Ethan Devine has a very good article in Foreign Policy sketching out Japan’s economic problems as a cautionary tale for China:
When China’s working-age population peaks in 2015, it will be 20 years after Japan’s crested the wave, but it will do so at a much lower level of prosperity than was Japan’s at that time. The harsh reality is this: Japan got rich before it grew old, and China will grow old before it gets rich. [...]
History has given China this moment to do what Japan could not. The Japanese did not seriously attempt to rebalance until their economy was well-developed, ossified, and allergic to change. So when the jig was up on their longstanding economic model, rather than rebalance, Japan unraveled. In this sense, the global financial crisis was serendipitous for China. By reminding China’s leadership that relying on exports means depending on unreliable foreigners, the crisis put the pain of rebalancing in perspective. It is not out of altruism that we have seen renminbi appreciation accompanying Chinese wage hikes and other rebalancing measures. A slight loosening of controls over media and finance could be in the offing. Deregulating the service sector might be a frightening political proposition, but perhaps less so than not having one when the exports dry up.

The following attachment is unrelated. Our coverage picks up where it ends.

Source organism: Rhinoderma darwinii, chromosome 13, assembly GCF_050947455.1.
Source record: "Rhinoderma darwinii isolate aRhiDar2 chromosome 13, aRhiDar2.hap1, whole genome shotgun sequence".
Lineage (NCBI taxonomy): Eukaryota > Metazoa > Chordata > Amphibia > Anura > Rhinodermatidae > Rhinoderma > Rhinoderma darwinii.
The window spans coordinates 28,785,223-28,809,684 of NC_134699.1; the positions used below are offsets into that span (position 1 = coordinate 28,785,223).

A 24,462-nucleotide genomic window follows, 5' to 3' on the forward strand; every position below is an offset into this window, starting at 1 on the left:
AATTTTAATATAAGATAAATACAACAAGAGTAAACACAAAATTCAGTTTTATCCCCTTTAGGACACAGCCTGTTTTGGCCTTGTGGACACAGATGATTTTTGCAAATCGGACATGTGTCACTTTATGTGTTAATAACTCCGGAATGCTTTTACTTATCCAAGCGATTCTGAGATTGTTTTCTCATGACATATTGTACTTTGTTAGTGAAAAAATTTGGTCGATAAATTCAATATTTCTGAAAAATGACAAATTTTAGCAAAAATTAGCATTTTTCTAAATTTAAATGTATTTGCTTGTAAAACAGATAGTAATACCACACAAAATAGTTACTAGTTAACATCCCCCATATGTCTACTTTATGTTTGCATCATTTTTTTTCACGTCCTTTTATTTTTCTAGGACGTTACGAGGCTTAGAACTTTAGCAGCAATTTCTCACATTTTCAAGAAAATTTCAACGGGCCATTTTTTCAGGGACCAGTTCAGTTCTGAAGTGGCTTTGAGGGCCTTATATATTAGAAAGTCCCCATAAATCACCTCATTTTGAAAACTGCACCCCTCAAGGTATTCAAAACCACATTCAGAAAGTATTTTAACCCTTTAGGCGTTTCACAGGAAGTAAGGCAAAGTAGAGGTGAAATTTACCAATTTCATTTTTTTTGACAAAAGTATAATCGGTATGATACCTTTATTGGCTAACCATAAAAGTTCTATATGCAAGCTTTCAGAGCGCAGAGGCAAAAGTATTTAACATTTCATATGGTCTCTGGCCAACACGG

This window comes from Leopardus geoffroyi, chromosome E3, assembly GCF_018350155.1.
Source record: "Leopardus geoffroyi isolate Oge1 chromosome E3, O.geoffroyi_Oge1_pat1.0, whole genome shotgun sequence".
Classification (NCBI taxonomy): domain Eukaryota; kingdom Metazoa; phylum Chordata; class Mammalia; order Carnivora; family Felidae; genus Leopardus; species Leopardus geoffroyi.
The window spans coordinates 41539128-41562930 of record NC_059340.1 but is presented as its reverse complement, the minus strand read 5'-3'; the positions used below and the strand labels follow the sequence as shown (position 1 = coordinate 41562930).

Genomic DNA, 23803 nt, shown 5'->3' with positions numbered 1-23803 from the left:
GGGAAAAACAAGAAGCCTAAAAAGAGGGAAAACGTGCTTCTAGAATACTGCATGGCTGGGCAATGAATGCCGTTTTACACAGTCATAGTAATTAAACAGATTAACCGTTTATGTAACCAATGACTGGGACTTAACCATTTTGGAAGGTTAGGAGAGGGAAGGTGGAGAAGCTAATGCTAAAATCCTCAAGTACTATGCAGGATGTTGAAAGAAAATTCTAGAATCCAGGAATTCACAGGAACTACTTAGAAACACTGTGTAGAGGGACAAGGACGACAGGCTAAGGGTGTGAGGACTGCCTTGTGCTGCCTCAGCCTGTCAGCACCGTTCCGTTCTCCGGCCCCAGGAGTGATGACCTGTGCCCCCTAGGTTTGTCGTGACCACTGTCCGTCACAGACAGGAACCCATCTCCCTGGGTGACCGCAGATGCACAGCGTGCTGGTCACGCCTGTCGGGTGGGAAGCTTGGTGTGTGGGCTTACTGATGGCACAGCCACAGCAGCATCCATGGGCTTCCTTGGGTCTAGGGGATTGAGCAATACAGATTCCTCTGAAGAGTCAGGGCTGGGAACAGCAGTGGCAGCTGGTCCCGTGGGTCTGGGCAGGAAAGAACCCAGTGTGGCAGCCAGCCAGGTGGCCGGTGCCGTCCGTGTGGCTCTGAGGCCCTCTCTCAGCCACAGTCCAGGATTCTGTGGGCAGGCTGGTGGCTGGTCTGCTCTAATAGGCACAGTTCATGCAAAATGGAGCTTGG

It is worth saying, however, that from a different perspective I can see how Japan just looks like a success story to many people. After all, Japan’s PPP-adjusted per capita GDP is about level with France and higher than Spain, Israel, or Italy. Most people around the world, in other words, are poorer than the Japanese. So “you’re going to end up like Japan” isn’t necessarily much of a nightmare scenario to leaders in the developing world. Devine’s point is that China won’t end up like Japan, but instead risks seeing its economic growth stall out at a much lower level of development. But making that argument stick requires at least as much attention to the significant differences between the economies as to the similarities.